Chromatius

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Saint Chromatius
Thür St. Johannes 16.JPG
Saint Sebastianus and Saint Chromatius
Born 4th Century
Aquileia
Died 406/407
Honored in
Roman Catholicism
Feast December 2
"Saint Chromatius" is also the name of the father of Saint Tiburtius. See Saints Tiburtius and Susanna.

Saint Chromatius (d. ca. 406/407) was a bishop of Aquileia.

He was probably born at Aquileia, and in any case grew up there. His father had died when Chromatius was an infant. He was raised by his mother and large family of older siblings.

He became a priest of that church and about 387 or 388, after the death of Valerianus, bishop of that important city. He was one of the most celebrated prelates of his time and was in active correspondence with his illustrious contemporaries, St. Ambrose, St. Jerome, and Tyrannius Rufinus.

Himself a scholarly theologian, he urged these three friends to the composition of many learned works. St. Ambrose was encouraged by him to write exegetical works; St. Jerome dedicated to him different translations and commentaries, which he had written at his suggestion (translations of the Books of Paralipomenon, Tobit, the books of Solomon, commentaries on the Prophecy of Habakkuk). In the bitter quarrel between St. Jerome and Rufinus concerning Origenism, Chromatius, while rejecting the false doctrines of Origen of Alexandria, attempted to make peace between the disputants.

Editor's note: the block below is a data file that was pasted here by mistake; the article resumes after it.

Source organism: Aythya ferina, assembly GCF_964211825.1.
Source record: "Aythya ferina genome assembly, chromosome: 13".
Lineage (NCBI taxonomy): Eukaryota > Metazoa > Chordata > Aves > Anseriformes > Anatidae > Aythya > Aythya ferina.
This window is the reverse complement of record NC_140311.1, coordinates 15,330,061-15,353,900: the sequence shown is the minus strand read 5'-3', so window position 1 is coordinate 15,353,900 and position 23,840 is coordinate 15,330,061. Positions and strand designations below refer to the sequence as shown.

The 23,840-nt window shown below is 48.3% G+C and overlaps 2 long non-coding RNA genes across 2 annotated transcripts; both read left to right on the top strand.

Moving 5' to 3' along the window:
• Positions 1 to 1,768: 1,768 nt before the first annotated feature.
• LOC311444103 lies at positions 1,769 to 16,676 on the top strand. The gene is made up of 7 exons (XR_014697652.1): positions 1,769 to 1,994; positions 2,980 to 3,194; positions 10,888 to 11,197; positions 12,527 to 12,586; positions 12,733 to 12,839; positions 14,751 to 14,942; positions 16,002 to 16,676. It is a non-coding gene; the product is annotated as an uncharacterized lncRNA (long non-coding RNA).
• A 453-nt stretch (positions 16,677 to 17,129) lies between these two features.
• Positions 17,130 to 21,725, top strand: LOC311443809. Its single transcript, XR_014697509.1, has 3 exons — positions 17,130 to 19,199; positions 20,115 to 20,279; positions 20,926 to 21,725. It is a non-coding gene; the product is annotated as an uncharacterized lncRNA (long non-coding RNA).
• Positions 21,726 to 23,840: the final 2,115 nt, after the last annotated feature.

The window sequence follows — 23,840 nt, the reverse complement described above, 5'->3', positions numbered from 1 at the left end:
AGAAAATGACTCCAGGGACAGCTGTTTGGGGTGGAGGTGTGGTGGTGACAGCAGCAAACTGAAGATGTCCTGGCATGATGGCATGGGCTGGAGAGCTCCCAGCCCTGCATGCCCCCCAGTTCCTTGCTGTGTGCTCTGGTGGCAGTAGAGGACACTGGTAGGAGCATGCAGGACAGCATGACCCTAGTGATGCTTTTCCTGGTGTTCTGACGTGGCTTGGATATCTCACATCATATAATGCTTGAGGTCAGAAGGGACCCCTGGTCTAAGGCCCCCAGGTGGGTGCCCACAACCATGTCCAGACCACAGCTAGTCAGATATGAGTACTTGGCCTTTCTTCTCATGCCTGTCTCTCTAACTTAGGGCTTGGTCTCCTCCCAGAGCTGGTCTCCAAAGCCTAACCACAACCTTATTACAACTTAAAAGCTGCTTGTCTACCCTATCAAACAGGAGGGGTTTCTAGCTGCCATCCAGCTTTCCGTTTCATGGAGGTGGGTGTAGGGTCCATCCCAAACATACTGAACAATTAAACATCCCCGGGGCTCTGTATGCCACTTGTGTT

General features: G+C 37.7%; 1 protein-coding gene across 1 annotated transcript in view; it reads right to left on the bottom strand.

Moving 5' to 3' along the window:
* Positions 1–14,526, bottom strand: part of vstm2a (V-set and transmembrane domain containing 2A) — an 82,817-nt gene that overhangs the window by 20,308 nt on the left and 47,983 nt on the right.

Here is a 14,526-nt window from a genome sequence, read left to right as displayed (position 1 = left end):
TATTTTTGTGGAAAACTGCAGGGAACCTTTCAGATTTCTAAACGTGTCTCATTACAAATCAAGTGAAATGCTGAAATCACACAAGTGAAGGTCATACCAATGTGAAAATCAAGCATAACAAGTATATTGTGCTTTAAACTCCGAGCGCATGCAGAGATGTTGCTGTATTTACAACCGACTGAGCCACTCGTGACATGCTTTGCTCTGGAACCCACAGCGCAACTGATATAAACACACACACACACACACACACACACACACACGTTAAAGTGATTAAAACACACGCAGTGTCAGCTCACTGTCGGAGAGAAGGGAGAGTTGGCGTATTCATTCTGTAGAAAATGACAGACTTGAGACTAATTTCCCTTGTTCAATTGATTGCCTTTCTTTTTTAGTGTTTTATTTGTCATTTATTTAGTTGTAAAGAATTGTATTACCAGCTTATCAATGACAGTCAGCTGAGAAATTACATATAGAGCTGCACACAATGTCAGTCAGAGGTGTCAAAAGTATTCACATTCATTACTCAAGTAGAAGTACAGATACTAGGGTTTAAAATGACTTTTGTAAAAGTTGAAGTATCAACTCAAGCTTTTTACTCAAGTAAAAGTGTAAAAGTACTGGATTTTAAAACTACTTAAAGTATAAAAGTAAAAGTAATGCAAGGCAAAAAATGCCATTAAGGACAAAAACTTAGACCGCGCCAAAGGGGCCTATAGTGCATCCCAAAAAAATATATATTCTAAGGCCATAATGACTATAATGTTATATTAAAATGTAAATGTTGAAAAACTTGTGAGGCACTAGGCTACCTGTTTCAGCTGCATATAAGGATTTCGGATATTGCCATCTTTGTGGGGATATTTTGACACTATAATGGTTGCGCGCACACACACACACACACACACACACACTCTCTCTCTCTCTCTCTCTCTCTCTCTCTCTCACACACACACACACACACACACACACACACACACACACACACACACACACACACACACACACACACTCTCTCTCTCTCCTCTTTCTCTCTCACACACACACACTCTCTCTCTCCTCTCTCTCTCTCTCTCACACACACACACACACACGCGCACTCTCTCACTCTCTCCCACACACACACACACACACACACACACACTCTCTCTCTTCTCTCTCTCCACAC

He always maintained ecclesiastical communion with Rufinus and induced him not to answer the last attack of St. Jerome, but to devote himself to new literary works, especially to the translation of the Ecclesiastical History of Eusebius.

Chromatius opposed Arianism with much zeal and rooted it out in his diocese. He gave loyal support to St. John Chrysostom, Archbishop of Constantinople, when unjustly oppressed, and wrote in his favour to Honorius, the Western emperor, who sent this letter to his brother, Arcadius. This intercession, however, availed nothing.

Chromatius was also active as an exegete. Until the modern age only seventeen treatises were known to be authored by him on the Gospel according to St. Matthew (iii, 15-17; v-vi, 24), besides a fine homily on the Eight Beatitudes (counted as an eighteenth treatise). In 1969 researcher Henri Lemarié discovered thirty-eight sermons and published them.[1]

His feast is celebrated 2 December.

Footnotes[edit]

  1. ^ Chromace d'Aquilée, Sermons I-II, Paris 1969, 1971 (Sources Chrétiennes 154, 164)

External links[edit]

 This article incorporates text from a publication now in the public domainHerbermann, Charles, ed. (1913). Catholic Encyclopedia. Robert Appleton Company.